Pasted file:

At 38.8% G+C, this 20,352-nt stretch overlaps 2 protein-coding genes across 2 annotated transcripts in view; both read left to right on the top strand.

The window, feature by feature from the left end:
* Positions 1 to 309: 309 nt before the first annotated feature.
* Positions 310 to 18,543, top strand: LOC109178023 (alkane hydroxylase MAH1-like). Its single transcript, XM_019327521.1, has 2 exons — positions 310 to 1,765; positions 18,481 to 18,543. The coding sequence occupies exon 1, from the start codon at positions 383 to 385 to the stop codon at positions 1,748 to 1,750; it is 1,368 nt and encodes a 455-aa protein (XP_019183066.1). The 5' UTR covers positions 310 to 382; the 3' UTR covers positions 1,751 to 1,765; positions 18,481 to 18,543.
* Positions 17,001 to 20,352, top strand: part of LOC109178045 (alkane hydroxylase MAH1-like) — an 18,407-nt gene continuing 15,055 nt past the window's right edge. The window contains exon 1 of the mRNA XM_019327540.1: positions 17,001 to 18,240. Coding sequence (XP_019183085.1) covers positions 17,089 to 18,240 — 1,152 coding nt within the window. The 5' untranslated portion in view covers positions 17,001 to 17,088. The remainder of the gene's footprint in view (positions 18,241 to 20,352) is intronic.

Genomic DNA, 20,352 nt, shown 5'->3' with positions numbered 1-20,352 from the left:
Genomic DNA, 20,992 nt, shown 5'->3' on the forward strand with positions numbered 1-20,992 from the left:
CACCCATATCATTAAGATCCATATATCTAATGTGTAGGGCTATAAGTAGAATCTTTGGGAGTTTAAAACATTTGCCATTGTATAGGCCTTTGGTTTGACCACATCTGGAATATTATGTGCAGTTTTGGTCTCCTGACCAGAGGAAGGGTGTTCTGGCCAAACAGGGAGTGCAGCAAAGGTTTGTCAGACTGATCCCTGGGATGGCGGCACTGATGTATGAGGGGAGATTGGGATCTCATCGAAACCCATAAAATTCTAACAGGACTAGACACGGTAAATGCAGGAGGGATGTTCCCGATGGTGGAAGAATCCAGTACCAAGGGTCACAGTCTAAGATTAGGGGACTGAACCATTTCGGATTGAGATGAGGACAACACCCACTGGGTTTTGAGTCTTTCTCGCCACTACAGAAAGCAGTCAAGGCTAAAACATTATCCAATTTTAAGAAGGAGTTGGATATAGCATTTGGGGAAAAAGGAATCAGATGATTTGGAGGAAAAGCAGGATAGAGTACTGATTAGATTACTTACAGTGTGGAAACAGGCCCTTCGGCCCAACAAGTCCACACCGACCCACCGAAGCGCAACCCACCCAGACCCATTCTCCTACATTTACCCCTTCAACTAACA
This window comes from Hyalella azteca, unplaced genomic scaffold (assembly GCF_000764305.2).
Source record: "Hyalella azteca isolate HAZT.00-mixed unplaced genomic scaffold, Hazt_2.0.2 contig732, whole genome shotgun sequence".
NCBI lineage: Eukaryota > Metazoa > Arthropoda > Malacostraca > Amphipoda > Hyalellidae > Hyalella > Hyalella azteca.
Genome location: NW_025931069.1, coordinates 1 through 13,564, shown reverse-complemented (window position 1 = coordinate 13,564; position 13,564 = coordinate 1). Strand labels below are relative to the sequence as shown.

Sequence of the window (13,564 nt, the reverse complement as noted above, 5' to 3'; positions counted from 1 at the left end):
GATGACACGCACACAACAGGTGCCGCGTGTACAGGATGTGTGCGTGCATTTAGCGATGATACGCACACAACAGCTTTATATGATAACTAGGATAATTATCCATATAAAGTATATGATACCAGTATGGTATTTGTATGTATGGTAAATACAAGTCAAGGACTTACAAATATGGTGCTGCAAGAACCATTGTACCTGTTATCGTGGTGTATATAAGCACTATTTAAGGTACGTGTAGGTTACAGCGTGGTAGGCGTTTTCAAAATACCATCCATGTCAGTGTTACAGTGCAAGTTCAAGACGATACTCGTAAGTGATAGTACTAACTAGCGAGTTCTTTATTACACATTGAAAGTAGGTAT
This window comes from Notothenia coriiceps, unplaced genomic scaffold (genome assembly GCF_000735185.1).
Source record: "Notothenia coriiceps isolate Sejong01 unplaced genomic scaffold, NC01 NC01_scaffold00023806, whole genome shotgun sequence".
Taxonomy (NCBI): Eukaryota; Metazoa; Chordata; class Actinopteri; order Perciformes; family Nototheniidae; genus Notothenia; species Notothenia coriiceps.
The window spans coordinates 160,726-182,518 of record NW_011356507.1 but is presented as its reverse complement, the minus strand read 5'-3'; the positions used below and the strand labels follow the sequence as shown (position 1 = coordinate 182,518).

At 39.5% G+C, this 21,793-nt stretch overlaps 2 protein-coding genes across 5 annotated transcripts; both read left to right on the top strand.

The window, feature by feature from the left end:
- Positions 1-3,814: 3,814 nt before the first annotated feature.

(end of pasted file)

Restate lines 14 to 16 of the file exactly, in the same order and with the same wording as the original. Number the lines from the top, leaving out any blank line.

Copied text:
GATGACACGCACACAACAGGTGCCGCGTGTACAGGATGTGTGCGTGCATTTAGCGATGATACGCACACAACAGCTTTATATGATAACTAGGATAATTATCCATATAAAGTATATGATACCAGTATGGTATTTGTATGTATGGTAAATACAAGTCAAGGACTTACAAATATGGTGCTGCAAGAACCATTGTACCTGTTATCGTGGTGTATATAAGCACTATTTAAGGTACGTGTAGGTTACAGCGTGGTAGGCGTTTTCAAAATACCATCCATGTCAGTGTTACAGTGCAAGTTCAAGACGATACTCGTAAGTGATAGTACTAACTAGCGAGTTCTTTATTACACATTGAAAGTAGGTAT
This window comes from Notothenia coriiceps, unplaced genomic scaffold (genome assembly GCF_000735185.1).
Source record: "Notothenia coriiceps isolate Sejong01 unplaced genomic scaffold, NC01 NC01_scaffold00023806, whole genome shotgun sequence".